Prison therapist pens ‘Book of James’

Local Life August 15, 2012 0 Comments

Chestnut Hill is the setting for new mystery novel
By Lou Mancinelli
After he’s injured in a car crash, Nick’s dying words suggest to his wife Mackenzie that she may be in danger. As his life falls away, he insists that she find James. Thus the mystery is presented.

Five chapters into writing the novel, therapist Ellen Green realized the fictional town she envisioned and had been writing about with its Belgian block along the road was actually Chestnut Hill.

Her search leads her to the old mansion in Chestnut Hill where Nick was raised. Here Mackenzie, 31, discovers a mother-in-law she never knew existed as well as childhood secrets about her husband.

Such is the rising action offered in “The Book of James,” a mystery-suspense novel by Haddon Township, New Jersey, resident Ellen Green, self-published and released in May and available online at Amazon and Barnes and Noble.

The mansion referred to throughout her novel is the Greylock Mansion, a classic Chestnut Hill stone structure built in 1909 by Pittsburgh steel magnate Henry A. Laughlin, located at 209 W. Chestnut Hill Ave. “I took some artistic licenses with the house,” said Green. “I hope they [people from Chestnut Hill] understand.”

Raised in upstate New York, Green, 49, moved to Philadelphia to study psychology at Temple University (’84). Later, when she worked in Wyndmoor and lived in Center City, she would pass through Chestnut Hill on her way home. Five chapters into writing the novel, she realized the fictional town she envisioned and had been writing about with its Belgian block along the road was actually Chestnut Hill.

A number of scenarios in the book have been informed by Green’s career in mental health. For the past decade she has worked at the Camden County Correctional Facility, a maximum security state penitentiary, providing a range of therapy for inmates. “Some of them are truly psychotic,” she said.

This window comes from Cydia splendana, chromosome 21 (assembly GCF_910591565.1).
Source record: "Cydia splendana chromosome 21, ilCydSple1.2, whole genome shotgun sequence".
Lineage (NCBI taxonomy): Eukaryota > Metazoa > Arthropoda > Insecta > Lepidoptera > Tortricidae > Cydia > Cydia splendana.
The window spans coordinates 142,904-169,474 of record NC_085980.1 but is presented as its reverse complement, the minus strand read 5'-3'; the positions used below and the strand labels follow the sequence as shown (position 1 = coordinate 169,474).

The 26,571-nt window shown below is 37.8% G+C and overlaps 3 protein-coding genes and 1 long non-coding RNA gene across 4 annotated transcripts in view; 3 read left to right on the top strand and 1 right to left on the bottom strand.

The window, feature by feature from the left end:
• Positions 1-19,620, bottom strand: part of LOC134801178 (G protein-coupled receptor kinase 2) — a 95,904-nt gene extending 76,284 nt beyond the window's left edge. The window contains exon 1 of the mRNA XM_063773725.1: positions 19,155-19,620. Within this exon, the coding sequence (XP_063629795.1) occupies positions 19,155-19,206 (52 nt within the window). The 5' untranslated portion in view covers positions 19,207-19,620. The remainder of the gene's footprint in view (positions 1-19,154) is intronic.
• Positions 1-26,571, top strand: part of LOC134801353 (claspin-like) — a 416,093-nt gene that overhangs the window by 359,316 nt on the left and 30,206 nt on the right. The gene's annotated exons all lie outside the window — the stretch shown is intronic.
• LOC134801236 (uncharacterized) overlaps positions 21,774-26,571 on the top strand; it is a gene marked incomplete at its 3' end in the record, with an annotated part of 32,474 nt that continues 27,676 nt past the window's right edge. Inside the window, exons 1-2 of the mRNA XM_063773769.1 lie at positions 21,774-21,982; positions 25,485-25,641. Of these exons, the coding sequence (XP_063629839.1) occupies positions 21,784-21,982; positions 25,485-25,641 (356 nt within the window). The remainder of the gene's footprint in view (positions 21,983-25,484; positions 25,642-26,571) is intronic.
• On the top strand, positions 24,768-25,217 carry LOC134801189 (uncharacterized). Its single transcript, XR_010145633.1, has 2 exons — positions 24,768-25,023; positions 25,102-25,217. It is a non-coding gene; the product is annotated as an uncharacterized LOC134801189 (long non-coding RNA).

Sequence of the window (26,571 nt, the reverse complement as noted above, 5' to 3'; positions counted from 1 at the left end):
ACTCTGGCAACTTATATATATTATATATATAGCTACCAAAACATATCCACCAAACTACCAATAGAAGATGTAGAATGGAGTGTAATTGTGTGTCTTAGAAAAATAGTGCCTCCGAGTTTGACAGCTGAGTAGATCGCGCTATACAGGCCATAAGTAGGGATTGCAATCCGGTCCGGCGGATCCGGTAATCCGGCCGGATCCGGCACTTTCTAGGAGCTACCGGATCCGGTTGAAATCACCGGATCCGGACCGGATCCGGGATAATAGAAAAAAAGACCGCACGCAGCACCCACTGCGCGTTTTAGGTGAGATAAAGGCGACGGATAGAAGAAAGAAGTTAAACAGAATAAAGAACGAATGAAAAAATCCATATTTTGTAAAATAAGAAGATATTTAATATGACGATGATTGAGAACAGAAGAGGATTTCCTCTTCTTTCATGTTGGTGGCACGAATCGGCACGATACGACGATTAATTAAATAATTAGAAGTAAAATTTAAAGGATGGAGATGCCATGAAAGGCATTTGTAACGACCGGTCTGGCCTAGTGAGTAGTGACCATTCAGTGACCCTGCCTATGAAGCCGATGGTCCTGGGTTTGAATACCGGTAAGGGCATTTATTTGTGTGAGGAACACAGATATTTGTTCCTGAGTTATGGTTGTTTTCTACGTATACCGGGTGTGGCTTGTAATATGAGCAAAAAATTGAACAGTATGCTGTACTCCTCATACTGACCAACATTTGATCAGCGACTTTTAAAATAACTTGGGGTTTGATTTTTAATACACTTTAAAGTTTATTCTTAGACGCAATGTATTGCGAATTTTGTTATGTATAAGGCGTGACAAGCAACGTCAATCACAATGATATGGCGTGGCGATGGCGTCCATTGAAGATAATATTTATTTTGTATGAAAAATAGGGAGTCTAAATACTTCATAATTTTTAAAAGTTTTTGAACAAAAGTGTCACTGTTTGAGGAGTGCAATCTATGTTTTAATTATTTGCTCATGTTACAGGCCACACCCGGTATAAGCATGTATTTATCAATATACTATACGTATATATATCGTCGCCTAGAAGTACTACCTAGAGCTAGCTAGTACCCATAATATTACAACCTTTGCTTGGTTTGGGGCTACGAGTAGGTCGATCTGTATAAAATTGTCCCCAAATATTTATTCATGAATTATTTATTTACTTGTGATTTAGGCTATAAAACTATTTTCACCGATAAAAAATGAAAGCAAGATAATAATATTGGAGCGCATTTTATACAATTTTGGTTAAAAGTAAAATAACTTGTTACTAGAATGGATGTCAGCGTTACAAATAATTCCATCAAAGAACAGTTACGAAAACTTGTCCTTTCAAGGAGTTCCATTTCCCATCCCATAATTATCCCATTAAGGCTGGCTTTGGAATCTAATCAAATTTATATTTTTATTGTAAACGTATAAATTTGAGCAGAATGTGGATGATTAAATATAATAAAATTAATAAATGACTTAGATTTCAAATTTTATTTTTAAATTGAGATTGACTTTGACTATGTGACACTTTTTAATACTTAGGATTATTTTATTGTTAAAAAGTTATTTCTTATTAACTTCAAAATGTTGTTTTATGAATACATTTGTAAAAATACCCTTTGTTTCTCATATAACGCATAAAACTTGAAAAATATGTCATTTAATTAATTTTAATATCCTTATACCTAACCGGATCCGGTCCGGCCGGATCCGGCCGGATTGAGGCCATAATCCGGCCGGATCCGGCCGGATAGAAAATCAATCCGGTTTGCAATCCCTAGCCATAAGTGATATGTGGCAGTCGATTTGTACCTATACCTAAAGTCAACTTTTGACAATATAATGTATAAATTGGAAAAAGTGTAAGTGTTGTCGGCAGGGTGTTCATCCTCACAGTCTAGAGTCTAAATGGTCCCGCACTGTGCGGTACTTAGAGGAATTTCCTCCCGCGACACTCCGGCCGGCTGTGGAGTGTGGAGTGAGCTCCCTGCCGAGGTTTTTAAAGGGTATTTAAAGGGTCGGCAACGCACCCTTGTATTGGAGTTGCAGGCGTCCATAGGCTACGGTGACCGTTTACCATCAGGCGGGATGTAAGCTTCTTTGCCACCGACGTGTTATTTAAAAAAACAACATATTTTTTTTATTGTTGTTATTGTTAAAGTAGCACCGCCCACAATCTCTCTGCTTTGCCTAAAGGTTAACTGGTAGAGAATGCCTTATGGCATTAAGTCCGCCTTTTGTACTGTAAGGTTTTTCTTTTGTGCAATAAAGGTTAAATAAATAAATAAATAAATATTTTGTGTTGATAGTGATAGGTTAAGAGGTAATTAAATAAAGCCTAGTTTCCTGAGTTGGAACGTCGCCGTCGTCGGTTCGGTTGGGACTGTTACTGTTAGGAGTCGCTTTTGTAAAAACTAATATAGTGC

She’s counseled murderers, molesters, thieves — the gamut of jailed men and women. Much of the time they are subdued, but sometimes the inmates scream, kick, even throw feces.

“I don’t ever see a whole lot of people who are remorseful or are accepting any responsibility at all for what they’ve done,” said Green. “There’s a lot of justifications. They want pity … They are thinking about what’s happening to them and how they can get what they want.”

From the worst of her encounters with inmates, Green developed Cora, Nick’s mother. She has a long history of shady involvement and a past that’s remained buried from her son’s knowledge until Mackenzie goes digging, motivated and confused by her husband’s dying warning.

Green said that most inmates she’s worked with in prison have horrific personal histories, often used by them as justification for their actions. It’s these types of character traits she attributed to Cora.

Green, who is enrolled in the fine arts and creative writing master’s degree program at Fairleigh Dickinson University in New Jersey, penned the piece over a span of five years, beginning in 2007.

She sent her work to literary agents and received feedback. Several said the book had value but suggested it needed something more. That something turned out to be an additional point-of-view. Thus, the story is written from two points-of-view: the first person account as experienced through Mackenzie and, secondly, Cora’s point-of-view expressed via the third person.

This is the first published novel for Green, who flirted with writing during her high school days and has sold a few magazine pieces. As the years passed, she attended various writers’ conferences and related events. That’s where she learned how the publishing industry has changed in recent years.

“Before 2010 if you self-published it was like the kiss of death,” she said. “I really did believe that if I did this myself, it would be a dead end. But then things really changed.”

Now, traditional publishing houses cherry-pick top-selling self-published authors. In 2009, the number of nontraditional titles released dwarfed that of traditionally published books by more than 475,000 titles, according to a 2010 Publisher’s Weekly article.

Green and others’ perception of the changing nature of the publishing industry convinced her to publish the piece by herself. The week the book debuted, Green claimed she sold more than 60 copies of her book online. A number of blogs have covered its release.

A mother of two, she is currently working on her second novel, a piece she plans to submit to fulfill her master’s thesis requirement from Fairleigh Dickinson University.

“The Book of James,” by Ellen Green, is available online at Amazon and Barnes and Noble.

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